Most of Suburban Gothic consists of Matthew Gray Gubler making sarcastic asides that go over the heads of every character they are aimed at. None of this is particularly riotous or even outstandingly original, although I did enjoy one scene where Gubler silences a girl in his fathers classroom who taunts him that he is gay. You feel there are other films even Excision which had more to say on the subject. Gubler is a potentially fine performer for a look at his chameleon versatility, contrast his part here with his role as the hardass rule-splitting cop in Life After Beth (2014) from a few months earlier. The role he is given here cannot help but come across as wimpy and fey you keep getting characters calling him gay and asking when he is coming out, which leaves you with the feeling that the big surprise of the film is going to be that he comes out but he never does.
Paired against him is the great Kat Dennings who runs rings around the role she is given as the sarcastic, rock chick barmaid. In a ways, I think the film would have worked far better if she had been cast in Matthew Gray Gublers part she would have eaten up the rebellion scenes, whereas here the film seems to condescendingly pass her off as being the sidekick/girlfriend in a part that doesnt seem very well defined on the script page or would have better suited an actress who would have given it a more run of the mill playing. I just couldnt ever seem to buy the relationship between the two characters. Worse, for a film that seems to be all about rebellion against cloying middle-class values, the end settles for something for dreadfully average as to almost be a joke. Matthew Gray Gubler is validated after everyone sees the ghostly phenomena that has been claiming all along, after which he settles down with Kat Dennings, she gives up her job and they go into business together where the last we see of him is now he in a suit.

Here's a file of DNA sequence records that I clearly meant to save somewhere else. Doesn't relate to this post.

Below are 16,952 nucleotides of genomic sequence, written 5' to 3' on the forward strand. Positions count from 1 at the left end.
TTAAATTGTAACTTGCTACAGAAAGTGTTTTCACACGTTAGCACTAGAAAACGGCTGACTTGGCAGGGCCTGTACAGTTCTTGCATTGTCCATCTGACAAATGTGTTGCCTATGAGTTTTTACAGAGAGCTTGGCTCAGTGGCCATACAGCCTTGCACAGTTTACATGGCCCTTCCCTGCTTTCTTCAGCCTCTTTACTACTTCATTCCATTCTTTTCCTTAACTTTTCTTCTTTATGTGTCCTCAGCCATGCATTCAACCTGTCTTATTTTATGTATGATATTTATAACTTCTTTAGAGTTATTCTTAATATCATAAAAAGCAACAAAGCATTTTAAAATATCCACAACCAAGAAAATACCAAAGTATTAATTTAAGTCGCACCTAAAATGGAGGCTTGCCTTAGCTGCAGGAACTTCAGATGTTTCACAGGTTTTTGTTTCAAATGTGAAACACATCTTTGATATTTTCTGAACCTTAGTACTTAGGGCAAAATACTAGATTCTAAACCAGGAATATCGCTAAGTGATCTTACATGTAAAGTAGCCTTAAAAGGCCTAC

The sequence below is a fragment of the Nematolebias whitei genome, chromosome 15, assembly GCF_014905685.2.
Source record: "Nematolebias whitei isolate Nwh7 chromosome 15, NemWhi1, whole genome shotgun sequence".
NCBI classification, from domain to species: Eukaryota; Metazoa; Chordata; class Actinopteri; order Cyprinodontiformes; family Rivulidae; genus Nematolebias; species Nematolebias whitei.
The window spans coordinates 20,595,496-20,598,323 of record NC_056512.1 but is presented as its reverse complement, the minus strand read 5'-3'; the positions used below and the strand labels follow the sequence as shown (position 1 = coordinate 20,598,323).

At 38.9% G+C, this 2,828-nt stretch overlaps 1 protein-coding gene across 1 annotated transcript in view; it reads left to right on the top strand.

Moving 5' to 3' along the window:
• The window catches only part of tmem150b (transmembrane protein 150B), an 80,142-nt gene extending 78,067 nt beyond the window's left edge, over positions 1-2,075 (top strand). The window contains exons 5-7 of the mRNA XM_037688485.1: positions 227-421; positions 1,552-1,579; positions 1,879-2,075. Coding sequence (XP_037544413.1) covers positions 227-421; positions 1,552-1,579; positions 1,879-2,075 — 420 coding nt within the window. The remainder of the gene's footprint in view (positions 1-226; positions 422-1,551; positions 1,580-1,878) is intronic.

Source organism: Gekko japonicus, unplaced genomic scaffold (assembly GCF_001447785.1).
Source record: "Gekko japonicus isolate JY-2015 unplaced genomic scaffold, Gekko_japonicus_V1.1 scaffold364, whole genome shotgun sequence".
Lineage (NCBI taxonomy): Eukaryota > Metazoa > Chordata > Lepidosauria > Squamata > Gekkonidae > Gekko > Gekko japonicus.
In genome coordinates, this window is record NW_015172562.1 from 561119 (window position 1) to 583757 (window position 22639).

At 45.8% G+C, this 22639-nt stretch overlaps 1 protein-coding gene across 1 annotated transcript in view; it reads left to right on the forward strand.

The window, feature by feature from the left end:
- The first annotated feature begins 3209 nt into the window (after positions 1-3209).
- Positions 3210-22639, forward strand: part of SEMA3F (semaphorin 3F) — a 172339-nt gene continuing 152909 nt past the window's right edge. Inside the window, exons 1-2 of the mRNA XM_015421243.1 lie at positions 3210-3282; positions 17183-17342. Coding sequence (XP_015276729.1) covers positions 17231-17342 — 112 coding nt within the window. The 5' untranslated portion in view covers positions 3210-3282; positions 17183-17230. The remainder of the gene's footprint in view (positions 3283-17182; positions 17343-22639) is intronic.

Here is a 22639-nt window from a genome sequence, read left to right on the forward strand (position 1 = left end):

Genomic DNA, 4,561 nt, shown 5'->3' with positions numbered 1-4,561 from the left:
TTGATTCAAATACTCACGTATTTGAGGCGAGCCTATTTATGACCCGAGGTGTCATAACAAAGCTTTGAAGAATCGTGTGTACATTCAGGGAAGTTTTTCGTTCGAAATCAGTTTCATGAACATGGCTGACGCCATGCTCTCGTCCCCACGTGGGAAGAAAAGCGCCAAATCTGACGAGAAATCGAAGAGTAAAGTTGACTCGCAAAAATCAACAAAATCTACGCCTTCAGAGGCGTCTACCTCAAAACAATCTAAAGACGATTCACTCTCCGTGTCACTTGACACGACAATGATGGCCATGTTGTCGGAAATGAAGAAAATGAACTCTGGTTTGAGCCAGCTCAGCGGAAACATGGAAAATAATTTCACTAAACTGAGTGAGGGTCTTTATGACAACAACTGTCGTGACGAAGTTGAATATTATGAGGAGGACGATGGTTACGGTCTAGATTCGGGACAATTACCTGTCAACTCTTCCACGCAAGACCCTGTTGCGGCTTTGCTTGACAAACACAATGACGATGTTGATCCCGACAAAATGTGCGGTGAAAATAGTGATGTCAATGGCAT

You get the impression that Richard Bates Jr. is more interested in his take on middle-class families than he is in any of the genre elements. The ghost elements and Matthew Gray Gublers mediumistic powers never arrive as anything of substance certainly nothing that could ever be regarded as horror. Even the sinister looking digital blob that emerges out of the ground and possesses the gardener (Mel Rodriguez) is revealed as not being as scary as the scene initially makes it to be. All that we have is a few ghostly appearances, the investigation into a dead girls corpse and the laying of her to rest something that never rises above the average episode of Scooby Doo, Where Are You? (1969-72).
One thing that Richard Bates Jr. has managed to do is bring in an impressive guest cast. These include:- Ray Wise, best known for tvs Twin Peaks (1990-1), who has a long list of film credits both in and outside of genre material, as the father; an aging Sally Kirkland, who has a long career in indie films, as someone who helps them conduct the seance; Jeffrey Combs, a cult genre actor, as a corrupt doctor; cult director John Waters as the head of the local historical society; 80s darling Mackenzie Phillips as one of Matthew Gray Gublers mothers very weird friends; even twin sisters Jen and Sylvia Soska, the cultish directors of Dead Hooker in a Trunk (2010) and American Mary (2012), in a brief shot as mourners at the funeral.
Richard Bates Jr. next went on to make Trash Fire (2016).